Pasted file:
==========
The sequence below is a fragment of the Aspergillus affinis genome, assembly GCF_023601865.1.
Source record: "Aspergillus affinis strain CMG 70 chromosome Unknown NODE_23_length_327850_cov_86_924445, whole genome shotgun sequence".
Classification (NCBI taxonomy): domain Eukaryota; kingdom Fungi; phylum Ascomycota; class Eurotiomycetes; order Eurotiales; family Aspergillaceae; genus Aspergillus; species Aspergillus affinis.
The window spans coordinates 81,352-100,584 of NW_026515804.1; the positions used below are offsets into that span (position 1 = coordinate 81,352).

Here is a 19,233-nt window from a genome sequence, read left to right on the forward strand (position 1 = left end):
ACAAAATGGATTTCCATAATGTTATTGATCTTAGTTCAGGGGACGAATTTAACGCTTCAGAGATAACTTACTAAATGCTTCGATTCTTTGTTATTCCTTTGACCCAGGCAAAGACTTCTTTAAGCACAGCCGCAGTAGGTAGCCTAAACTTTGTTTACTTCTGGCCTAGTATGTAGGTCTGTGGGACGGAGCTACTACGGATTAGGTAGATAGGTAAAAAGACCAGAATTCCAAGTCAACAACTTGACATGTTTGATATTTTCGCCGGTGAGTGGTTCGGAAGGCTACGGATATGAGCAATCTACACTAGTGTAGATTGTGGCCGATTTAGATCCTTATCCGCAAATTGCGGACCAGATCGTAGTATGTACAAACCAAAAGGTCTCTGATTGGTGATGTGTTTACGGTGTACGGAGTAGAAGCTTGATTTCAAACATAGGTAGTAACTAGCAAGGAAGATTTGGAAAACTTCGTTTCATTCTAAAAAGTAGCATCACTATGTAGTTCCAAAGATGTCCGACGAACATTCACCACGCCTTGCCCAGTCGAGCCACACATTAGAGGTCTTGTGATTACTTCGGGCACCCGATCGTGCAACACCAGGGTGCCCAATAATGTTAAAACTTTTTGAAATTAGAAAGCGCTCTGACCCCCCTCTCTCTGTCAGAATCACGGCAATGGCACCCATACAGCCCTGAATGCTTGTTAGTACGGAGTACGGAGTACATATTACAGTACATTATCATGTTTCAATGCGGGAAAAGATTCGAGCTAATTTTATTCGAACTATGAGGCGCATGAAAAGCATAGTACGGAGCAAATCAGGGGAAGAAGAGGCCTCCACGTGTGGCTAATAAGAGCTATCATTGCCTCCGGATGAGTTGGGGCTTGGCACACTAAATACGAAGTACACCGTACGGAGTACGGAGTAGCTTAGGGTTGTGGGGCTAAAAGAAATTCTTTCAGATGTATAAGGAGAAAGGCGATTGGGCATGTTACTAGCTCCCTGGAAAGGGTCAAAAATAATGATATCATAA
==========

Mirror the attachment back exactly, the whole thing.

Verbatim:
The sequence below is a fragment of the Aspergillus affinis genome, assembly GCF_023601865.1.
Source record: "Aspergillus affinis strain CMG 70 chromosome Unknown NODE_23_length_327850_cov_86_924445, whole genome shotgun sequence".
Classification (NCBI taxonomy): domain Eukaryota; kingdom Fungi; phylum Ascomycota; class Eurotiomycetes; order Eurotiales; family Aspergillaceae; genus Aspergillus; species Aspergillus affinis.
The window spans coordinates 81,352-100,584 of NW_026515804.1; the positions used below are offsets into that span (position 1 = coordinate 81,352).

Here is a 19,233-nt window from a genome sequence, read left to right on the forward strand (position 1 = left end):
ACAAAATGGATTTCCATAATGTTATTGATCTTAGTTCAGGGGACGAATTTAACGCTTCAGAGATAACTTACTAAATGCTTCGATTCTTTGTTATTCCTTTGACCCAGGCAAAGACTTCTTTAAGCACAGCCGCAGTAGGTAGCCTAAACTTTGTTTACTTCTGGCCTAGTATGTAGGTCTGTGGGACGGAGCTACTACGGATTAGGTAGATAGGTAAAAAGACCAGAATTCCAAGTCAACAACTTGACATGTTTGATATTTTCGCCGGTGAGTGGTTCGGAAGGCTACGGATATGAGCAATCTACACTAGTGTAGATTGTGGCCGATTTAGATCCTTATCCGCAAATTGCGGACCAGATCGTAGTATGTACAAACCAAAAGGTCTCTGATTGGTGATGTGTTTACGGTGTACGGAGTAGAAGCTTGATTTCAAACATAGGTAGTAACTAGCAAGGAAGATTTGGAAAACTTCGTTTCATTCTAAAAAGTAGCATCACTATGTAGTTCCAAAGATGTCCGACGAACATTCACCACGCCTTGCCCAGTCGAGCCACACATTAGAGGTCTTGTGATTACTTCGGGCACCCGATCGTGCAACACCAGGGTGCCCAATAATGTTAAAACTTTTTGAAATTAGAAAGCGCTCTGACCCCCCTCTCTCTGTCAGAATCACGGCAATGGCACCCATACAGCCCTGAATGCTTGTTAGTACGGAGTACGGAGTACATATTACAGTACATTATCATGTTTCAATGCGGGAAAAGATTCGAGCTAATTTTATTCGAACTATGAGGCGCATGAAAAGCATAGTACGGAGCAAATCAGGGGAAGAAGAGGCCTCCACGTGTGGCTAATAAGAGCTATCATTGCCTCCGGATGAGTTGGGGCTTGGCACACTAAATACGAAGTACACCGTACGGAGTACGGAGTAGCTTAGGGTTGTGGGGCTAAAAGAAATTCTTTCAGATGTATAAGGAGAAAGGCGATTGGGCATGTTACTAGCTCCCTGGAAAGGGTCAAAAATAATGATATCATAA